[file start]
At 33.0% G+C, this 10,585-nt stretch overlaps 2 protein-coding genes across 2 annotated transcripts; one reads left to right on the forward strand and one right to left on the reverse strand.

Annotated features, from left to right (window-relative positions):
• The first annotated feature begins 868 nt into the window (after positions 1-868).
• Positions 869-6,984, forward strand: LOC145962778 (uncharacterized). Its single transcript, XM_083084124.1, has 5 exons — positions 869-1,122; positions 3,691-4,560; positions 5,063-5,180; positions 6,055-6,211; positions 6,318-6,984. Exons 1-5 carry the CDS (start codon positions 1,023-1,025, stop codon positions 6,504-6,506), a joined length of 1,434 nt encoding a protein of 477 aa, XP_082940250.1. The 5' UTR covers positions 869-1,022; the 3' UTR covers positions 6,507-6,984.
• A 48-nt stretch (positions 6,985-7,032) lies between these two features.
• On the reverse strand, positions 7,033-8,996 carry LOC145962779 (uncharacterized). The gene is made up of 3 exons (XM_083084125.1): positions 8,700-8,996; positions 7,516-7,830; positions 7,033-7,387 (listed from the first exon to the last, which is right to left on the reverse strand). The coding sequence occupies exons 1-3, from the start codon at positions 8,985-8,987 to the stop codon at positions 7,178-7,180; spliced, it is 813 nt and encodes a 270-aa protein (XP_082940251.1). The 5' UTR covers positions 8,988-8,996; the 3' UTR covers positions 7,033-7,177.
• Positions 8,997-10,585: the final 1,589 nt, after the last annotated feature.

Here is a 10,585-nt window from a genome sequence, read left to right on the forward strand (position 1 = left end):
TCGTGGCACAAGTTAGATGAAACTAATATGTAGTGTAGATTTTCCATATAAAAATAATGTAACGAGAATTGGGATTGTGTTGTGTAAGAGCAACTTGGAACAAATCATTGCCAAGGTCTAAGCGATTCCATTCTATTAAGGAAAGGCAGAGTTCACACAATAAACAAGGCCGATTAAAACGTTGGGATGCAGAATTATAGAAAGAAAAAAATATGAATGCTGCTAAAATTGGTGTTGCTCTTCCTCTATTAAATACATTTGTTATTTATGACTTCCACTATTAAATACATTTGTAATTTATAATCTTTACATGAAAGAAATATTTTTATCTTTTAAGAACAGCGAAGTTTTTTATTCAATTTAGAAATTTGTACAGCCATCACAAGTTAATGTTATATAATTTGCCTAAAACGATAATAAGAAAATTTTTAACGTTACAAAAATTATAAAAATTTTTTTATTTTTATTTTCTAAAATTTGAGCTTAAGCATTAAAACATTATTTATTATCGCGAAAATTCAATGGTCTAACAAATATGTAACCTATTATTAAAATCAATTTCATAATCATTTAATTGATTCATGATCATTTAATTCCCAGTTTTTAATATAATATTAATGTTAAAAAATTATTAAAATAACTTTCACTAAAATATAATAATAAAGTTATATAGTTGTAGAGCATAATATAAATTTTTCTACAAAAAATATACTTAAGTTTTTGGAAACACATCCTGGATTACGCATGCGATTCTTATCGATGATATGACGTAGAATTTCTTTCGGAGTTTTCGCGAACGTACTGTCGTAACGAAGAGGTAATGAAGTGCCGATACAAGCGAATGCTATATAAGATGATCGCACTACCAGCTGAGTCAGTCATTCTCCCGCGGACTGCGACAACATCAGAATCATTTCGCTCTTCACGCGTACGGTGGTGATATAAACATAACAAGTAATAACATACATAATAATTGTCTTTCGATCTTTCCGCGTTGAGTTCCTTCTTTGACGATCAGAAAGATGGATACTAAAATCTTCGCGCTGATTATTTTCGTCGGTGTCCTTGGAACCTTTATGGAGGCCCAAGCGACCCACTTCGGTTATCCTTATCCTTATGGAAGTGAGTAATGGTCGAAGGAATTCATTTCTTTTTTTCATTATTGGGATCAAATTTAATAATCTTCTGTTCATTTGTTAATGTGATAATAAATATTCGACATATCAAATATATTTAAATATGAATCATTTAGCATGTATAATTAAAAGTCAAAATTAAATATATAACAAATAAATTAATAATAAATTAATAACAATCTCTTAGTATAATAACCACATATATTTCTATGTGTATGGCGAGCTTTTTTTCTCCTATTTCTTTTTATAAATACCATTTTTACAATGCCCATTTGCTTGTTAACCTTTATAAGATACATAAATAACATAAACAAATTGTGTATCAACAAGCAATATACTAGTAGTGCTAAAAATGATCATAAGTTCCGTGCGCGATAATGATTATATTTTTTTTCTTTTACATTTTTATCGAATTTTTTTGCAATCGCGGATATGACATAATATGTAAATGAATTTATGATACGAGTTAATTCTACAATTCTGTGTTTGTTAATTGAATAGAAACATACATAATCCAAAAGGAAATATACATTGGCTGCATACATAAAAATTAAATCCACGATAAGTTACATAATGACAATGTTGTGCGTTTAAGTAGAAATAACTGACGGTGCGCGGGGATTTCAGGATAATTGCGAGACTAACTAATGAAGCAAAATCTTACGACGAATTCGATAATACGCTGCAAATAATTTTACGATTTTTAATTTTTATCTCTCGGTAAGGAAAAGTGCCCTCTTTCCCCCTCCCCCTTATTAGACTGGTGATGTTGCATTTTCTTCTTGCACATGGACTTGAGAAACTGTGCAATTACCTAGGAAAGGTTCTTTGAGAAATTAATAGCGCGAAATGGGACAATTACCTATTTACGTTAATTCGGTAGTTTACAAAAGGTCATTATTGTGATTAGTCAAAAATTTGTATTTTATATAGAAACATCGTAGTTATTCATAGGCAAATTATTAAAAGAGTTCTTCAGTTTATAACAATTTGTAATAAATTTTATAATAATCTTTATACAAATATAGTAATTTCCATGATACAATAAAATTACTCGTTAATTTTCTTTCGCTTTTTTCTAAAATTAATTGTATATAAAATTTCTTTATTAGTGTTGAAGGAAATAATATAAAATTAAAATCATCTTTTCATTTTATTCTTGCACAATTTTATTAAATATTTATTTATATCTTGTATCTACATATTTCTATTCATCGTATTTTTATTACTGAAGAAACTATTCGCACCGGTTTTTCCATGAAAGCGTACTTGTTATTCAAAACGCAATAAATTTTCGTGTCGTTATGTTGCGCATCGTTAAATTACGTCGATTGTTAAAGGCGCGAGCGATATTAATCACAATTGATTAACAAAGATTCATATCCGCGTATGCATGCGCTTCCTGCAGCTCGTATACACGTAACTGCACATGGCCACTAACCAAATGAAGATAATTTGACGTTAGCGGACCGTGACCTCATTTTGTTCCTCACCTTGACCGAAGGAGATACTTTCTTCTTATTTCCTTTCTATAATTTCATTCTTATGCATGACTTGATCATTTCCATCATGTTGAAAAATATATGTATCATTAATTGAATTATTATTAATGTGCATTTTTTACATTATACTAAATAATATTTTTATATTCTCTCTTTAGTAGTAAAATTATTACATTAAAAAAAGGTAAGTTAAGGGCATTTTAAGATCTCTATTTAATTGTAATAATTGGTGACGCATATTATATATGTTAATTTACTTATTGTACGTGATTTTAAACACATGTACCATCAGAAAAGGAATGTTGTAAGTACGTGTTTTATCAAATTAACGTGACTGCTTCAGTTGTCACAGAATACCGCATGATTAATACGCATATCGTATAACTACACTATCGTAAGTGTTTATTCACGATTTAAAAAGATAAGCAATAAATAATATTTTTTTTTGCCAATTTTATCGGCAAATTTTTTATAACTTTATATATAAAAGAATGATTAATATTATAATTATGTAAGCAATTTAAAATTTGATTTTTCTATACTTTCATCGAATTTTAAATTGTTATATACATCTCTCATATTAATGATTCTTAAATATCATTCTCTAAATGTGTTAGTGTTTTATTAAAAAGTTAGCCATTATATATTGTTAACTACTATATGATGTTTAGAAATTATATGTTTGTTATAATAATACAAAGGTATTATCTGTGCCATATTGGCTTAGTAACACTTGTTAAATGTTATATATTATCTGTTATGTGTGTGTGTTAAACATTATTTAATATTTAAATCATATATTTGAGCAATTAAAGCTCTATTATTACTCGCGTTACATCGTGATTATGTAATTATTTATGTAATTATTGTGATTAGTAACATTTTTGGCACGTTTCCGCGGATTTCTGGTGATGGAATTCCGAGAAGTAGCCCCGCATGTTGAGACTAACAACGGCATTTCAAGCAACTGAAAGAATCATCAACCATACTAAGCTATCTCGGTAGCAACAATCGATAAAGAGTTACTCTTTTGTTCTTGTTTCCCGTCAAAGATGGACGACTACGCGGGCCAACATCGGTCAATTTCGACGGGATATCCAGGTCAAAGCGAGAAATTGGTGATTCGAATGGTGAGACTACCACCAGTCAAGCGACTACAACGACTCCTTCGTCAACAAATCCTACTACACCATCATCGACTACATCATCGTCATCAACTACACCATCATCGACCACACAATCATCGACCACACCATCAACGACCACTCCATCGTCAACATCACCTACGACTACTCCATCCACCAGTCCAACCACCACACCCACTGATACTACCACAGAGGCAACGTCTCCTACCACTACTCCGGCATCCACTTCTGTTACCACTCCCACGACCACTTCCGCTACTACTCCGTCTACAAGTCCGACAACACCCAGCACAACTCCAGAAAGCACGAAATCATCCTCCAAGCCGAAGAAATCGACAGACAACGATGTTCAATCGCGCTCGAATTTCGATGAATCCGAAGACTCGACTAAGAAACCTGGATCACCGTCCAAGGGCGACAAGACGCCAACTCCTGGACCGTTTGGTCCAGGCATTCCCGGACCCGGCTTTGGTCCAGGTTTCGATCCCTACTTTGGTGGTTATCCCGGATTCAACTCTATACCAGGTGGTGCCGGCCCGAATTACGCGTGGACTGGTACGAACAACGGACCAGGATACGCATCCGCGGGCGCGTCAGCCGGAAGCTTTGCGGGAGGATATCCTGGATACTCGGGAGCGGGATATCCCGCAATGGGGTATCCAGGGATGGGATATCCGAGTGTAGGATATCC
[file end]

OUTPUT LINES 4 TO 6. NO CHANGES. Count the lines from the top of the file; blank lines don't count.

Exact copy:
• Positions 869-6,984, forward strand: LOC145962778 (uncharacterized). Its single transcript, XM_083084124.1, has 5 exons — positions 869-1,122; positions 3,691-4,560; positions 5,063-5,180; positions 6,055-6,211; positions 6,318-6,984. Exons 1-5 carry the CDS (start codon positions 1,023-1,025, stop codon positions 6,504-6,506), a joined length of 1,434 nt encoding a protein of 477 aa, XP_082940250.1. The 5' UTR covers positions 869-1,022; the 3' UTR covers positions 6,507-6,984.
• A 48-nt stretch (positions 6,985-7,032) lies between these two features.
• On the reverse strand, positions 7,033-8,996 carry LOC145962779 (uncharacterized). The gene is made up of 3 exons (XM_083084125.1): positions 8,700-8,996; positions 7,516-7,830; positions 7,033-7,387 (listed from the first exon to the last, which is right to left on the reverse strand). The coding sequence occupies exons 1-3, from the start codon at positions 8,985-8,987 to the stop codon at positions 7,178-7,180; spliced, it is 813 nt and encodes a 270-aa protein (XP_082940251.1). The 5' UTR covers positions 8,988-8,996; the 3' UTR covers positions 7,033-7,177.